Cigarettes and Magazines
by ALEX CARNEVALE
The Fullbright Company
design by Steve Gaynor
Now that the 90s are a good fifty or sixty years in our collective past it is possible to take stock of them. Adjectives are inadequate — who can deign to describe Rome at its most opulent? It is like staring too long at the sun. Gone Home returns to this moment, represented by an empty house in the Pacific Northwest during a thunderstorm.
Kaitlin Greenbriar is the protagonist of Gone Home, the new game created by the Fullbright Company. Gone Home suggests that Kaitlin is a fairly heteronormative straight A student who comes from a troubled family, which we will learn more about presently. Since there are no mirrors in the Greenbriar house, we never see who Kaitlin is in the present of Gone Home. We have to be content with the family photos and documents that show what her and family looked like in the past.
Rotating and examining various objects in the Greenbriar house up close, with rain pouring down in the background between the fantastic score by Chris Remo, is the game. In 90 minutes or so you can finish Gone Home. By the end you will have opened a safe in the basement replete with accusations of molestation, explored an attic darkroom where Kaitlin's sister Samantha made out with her ROTC girlfriend Lonnie, and felt completely alone in the world.
It is another life completely, each detail reinforced by the accompanying cultural reference. Gone Home contains an astounding level of detail. Along with guilt and fear, each room in the house generally holds a box of tissues, a lamp, and a handwritten letter or list at the very least. There are always more secrets left to find here. Going through your family's private writings and keepsakes feels like a betrayal. On this level, Gone Home is spot on, since no one cared a whit for anybody else from 1990 to 2001.
Gone Home has inspired divergent opinions on the internet; there are no reports as of yet as to what the Prodigy.com userbase thinks of it. Some seem to feel it is wry or obvious commentary on the positioning of homosexuality during this period; others connect with the general Americanness of Nirvana on the radio, The X-Files on the VCR. It is completely ridiculous to make this time innocent or unknowing in any way, and Gone Home avoids this softening at every turn.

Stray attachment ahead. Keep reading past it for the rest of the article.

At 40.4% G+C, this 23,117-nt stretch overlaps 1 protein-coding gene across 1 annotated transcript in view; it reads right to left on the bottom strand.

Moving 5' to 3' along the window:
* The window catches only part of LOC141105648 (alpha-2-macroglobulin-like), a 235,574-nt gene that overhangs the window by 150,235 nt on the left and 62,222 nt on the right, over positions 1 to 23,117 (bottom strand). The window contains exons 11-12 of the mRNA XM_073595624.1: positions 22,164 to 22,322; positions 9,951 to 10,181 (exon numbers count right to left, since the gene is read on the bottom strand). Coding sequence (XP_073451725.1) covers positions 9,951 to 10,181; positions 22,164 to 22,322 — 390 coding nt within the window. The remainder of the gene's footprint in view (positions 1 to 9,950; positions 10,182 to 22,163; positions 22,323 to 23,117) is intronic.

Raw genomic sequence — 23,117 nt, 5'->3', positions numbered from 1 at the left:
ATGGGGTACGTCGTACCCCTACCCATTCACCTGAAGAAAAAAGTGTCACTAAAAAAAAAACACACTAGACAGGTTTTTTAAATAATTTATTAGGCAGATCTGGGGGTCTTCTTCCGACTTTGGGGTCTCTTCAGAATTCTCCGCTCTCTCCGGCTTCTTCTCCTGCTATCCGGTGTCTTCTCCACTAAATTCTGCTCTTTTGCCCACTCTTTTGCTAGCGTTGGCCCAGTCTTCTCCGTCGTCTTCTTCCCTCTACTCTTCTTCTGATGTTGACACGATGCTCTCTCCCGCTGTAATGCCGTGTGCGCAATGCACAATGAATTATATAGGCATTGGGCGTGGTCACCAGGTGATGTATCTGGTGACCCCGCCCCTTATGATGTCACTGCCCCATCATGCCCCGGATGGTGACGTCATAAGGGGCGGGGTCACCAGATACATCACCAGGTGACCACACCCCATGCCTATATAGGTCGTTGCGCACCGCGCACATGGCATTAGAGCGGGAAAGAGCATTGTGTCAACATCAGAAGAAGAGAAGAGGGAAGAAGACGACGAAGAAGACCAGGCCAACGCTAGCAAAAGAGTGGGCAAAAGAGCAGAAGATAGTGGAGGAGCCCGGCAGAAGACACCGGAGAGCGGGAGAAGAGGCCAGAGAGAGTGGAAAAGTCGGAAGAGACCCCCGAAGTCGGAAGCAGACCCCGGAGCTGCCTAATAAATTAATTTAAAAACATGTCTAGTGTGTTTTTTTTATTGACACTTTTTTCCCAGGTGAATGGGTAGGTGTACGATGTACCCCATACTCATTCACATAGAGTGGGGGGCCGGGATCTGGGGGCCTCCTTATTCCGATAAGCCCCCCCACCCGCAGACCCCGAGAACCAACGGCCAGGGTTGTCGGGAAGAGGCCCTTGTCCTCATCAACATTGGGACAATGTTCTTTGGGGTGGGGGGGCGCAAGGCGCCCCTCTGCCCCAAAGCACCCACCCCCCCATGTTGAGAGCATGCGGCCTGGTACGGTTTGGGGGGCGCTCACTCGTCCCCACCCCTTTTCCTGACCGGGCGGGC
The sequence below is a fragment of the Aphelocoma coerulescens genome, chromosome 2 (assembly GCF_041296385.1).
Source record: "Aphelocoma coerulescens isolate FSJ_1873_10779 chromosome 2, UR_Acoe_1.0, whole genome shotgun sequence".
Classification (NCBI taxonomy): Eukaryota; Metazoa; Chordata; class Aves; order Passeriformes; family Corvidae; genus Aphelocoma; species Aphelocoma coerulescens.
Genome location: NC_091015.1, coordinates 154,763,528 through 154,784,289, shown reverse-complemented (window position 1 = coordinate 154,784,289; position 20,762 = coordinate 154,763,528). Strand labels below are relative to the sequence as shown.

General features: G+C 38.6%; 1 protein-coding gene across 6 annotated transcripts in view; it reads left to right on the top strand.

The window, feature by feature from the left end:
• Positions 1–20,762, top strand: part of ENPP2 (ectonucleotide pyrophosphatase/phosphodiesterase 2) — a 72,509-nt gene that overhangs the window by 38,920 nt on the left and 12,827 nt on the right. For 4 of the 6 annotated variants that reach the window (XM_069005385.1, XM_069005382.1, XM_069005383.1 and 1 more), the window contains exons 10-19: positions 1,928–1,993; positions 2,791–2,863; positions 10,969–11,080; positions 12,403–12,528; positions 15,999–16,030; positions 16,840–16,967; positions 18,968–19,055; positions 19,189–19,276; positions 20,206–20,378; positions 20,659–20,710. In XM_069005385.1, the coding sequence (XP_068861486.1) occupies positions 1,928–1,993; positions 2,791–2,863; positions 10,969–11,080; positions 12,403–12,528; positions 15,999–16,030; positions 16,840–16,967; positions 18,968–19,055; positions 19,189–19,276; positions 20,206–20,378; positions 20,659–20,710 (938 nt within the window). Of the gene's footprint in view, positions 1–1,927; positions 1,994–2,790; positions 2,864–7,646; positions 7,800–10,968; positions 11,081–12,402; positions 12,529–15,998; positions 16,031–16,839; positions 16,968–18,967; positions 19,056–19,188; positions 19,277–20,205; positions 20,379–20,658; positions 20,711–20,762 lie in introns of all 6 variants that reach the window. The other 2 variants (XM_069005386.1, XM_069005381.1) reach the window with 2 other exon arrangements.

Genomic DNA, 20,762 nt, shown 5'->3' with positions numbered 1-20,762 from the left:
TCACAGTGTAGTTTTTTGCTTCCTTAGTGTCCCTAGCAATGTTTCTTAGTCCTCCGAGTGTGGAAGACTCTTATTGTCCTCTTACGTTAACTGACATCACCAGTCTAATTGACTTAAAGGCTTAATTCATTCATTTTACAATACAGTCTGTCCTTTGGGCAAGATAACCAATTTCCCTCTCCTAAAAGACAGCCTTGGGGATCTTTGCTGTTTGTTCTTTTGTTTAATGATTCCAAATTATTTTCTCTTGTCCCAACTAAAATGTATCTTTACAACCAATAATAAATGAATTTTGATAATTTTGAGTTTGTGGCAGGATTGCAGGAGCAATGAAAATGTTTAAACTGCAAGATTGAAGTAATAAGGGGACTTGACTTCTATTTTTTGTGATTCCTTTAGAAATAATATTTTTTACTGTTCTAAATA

The general milieu inspires a nostalgia that already itself feel like an affection borne of a second, additional remembering. Now we not only recall the original period, maybe from news clippings, television and movies, but we also revisit our memories of our memories.
It was as a child that I learned how easy the past is to bring back in conversation, how it let me understand other children when they were no more than tiny, walking mysteries. In a society with no history what is left over becomes even more powerful. At this point Ronald Reagan is just a fucking face on a t-shirt. Much like Sam Greenbriar, 1995 was the worst year of my life, and also kind of the best. When Sam Greenbriar's girlfriend tells her she is enlisting in the military, it is very difficult to get over whether she goes through with it or not.
As with anything sentimental, a vocal minority loathes Gone Home. There is a deeply reductive idea that any piece of art must appeal to every single person. That seems to me misguided, although I do regret some of the things I said to people who liked The Dark Knight. Those who object to Gone Home's austere precociousness are usually those who did not come of age in the 90s, since it describes the decade perfectly.
Until the 90s, there was the distinct possibility that there existed a place more exotic and fascinating than the boredom we inhabitated. Today we are factually aware that the entire world is just a mirror. Kaitlin Greenbriar returns from college, the place she went to abandon the dullness of her Oregon life. She discovered, we may intuit, that it was all the same - now everything follows you everywhere. Then, youth could be fled or rearranged: people actually forgot the things that Lillian Hellman said and did, Margaret Mead was written about positively in magazines while Norman Mailer and Paul Gauguin were not locked up in jail.
The documents in Gone Home maintain an ineradicable record of our fuckups, making that break impossible. Jeanne, a disciple of Karl Jaspers, wrote that the philosophy of freedom consists of knowing that a choice made today projects itself backwards and changes our past actions. She could have added two words to the beginning of her definition to make it more accurate — before now.
Alex Carnevale is the editor of This Recording. He is a writer living in Manhattan. He last wrote in these pages about Blue Jasmine and Philip Johnson. He tumbls here and twitters here. You can find an archive of his writing on This Recording here.
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